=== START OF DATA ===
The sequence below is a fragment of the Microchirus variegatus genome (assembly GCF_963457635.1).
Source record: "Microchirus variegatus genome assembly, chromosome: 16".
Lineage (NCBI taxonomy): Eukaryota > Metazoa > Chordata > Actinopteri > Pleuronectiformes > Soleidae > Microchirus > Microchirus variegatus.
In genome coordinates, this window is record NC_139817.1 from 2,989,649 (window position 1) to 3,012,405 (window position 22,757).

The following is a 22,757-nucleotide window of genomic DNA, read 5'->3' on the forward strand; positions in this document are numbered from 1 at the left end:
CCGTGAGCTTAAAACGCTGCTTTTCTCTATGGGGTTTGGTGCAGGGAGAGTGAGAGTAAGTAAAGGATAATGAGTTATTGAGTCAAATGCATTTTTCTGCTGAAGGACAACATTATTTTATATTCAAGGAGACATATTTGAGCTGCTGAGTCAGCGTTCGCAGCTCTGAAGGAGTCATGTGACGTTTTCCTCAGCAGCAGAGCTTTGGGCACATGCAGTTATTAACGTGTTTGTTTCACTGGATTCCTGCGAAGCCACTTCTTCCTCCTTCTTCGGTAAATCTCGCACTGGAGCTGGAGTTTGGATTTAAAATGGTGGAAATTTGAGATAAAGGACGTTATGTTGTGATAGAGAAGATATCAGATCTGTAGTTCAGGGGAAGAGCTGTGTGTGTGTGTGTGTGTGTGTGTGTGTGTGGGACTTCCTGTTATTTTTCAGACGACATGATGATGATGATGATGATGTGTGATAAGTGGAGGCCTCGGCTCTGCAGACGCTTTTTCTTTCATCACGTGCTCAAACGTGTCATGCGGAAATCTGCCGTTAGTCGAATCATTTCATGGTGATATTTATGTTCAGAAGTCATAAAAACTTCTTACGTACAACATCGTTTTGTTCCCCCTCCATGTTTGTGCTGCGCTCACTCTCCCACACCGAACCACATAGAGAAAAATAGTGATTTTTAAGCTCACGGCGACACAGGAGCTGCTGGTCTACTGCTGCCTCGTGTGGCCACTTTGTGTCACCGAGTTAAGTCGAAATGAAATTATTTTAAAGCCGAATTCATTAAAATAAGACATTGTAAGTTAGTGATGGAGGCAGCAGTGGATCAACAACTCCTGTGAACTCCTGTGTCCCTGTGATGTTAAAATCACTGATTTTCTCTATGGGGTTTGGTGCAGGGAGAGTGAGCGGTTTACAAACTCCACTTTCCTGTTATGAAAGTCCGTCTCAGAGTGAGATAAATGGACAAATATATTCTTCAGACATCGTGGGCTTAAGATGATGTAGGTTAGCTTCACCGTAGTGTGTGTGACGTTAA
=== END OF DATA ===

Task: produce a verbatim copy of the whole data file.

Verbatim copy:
The sequence below is a fragment of the Microchirus variegatus genome (assembly GCF_963457635.1).
Source record: "Microchirus variegatus genome assembly, chromosome: 16".
Lineage (NCBI taxonomy): Eukaryota > Metazoa > Chordata > Actinopteri > Pleuronectiformes > Soleidae > Microchirus > Microchirus variegatus.
In genome coordinates, this window is record NC_139817.1 from 2,989,649 (window position 1) to 3,012,405 (window position 22,757).

The following is a 22,757-nucleotide window of genomic DNA, read 5'->3' on the forward strand; positions in this document are numbered from 1 at the left end:
CCGTGAGCTTAAAACGCTGCTTTTCTCTATGGGGTTTGGTGCAGGGAGAGTGAGAGTAAGTAAAGGATAATGAGTTATTGAGTCAAATGCATTTTTCTGCTGAAGGACAACATTATTTTATATTCAAGGAGACATATTTGAGCTGCTGAGTCAGCGTTCGCAGCTCTGAAGGAGTCATGTGACGTTTTCCTCAGCAGCAGAGCTTTGGGCACATGCAGTTATTAACGTGTTTGTTTCACTGGATTCCTGCGAAGCCACTTCTTCCTCCTTCTTCGGTAAATCTCGCACTGGAGCTGGAGTTTGGATTTAAAATGGTGGAAATTTGAGATAAAGGACGTTATGTTGTGATAGAGAAGATATCAGATCTGTAGTTCAGGGGAAGAGCTGTGTGTGTGTGTGTGTGTGTGTGTGTGTGTGGGACTTCCTGTTATTTTTCAGACGACATGATGATGATGATGATGATGTGTGATAAGTGGAGGCCTCGGCTCTGCAGACGCTTTTTCTTTCATCACGTGCTCAAACGTGTCATGCGGAAATCTGCCGTTAGTCGAATCATTTCATGGTGATATTTATGTTCAGAAGTCATAAAAACTTCTTACGTACAACATCGTTTTGTTCCCCCTCCATGTTTGTGCTGCGCTCACTCTCCCACACCGAACCACATAGAGAAAAATAGTGATTTTTAAGCTCACGGCGACACAGGAGCTGCTGGTCTACTGCTGCCTCGTGTGGCCACTTTGTGTCACCGAGTTAAGTCGAAATGAAATTATTTTAAAGCCGAATTCATTAAAATAAGACATTGTAAGTTAGTGATGGAGGCAGCAGTGGATCAACAACTCCTGTGAACTCCTGTGTCCCTGTGATGTTAAAATCACTGATTTTCTCTATGGGGTTTGGTGCAGGGAGAGTGAGCGGTTTACAAACTCCACTTTCCTGTTATGAAAGTCCGTCTCAGAGTGAGATAAATGGACAAATATATTCTTCAGACATCGTGGGCTTAAGATGATGTAGGTTAGCTTCACCGTAGTGTGTGTGACGTTAA